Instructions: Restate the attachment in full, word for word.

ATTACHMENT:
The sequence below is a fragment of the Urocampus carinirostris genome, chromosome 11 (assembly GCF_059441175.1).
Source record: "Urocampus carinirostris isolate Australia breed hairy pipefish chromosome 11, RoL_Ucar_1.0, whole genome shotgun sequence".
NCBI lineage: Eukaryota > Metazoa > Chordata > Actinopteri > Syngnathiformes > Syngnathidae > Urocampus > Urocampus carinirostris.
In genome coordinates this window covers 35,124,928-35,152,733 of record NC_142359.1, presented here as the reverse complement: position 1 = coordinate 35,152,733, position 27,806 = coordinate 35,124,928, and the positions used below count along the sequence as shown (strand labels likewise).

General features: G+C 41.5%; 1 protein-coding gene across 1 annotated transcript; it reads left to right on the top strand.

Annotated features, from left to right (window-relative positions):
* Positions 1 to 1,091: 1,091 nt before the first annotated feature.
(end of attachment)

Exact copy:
The sequence below is a fragment of the Urocampus carinirostris genome, chromosome 11 (assembly GCF_059441175.1).
Source record: "Urocampus carinirostris isolate Australia breed hairy pipefish chromosome 11, RoL_Ucar_1.0, whole genome shotgun sequence".
NCBI lineage: Eukaryota > Metazoa > Chordata > Actinopteri > Syngnathiformes > Syngnathidae > Urocampus > Urocampus carinirostris.
In genome coordinates this window covers 35,124,928-35,152,733 of record NC_142359.1, presented here as the reverse complement: position 1 = coordinate 35,152,733, position 27,806 = coordinate 35,124,928, and the positions used below count along the sequence as shown (strand labels likewise).

General features: G+C 41.5%; 1 protein-coding gene across 1 annotated transcript; it reads left to right on the top strand.

Annotated features, from left to right (window-relative positions):
* Positions 1 to 1,091: 1,091 nt before the first annotated feature.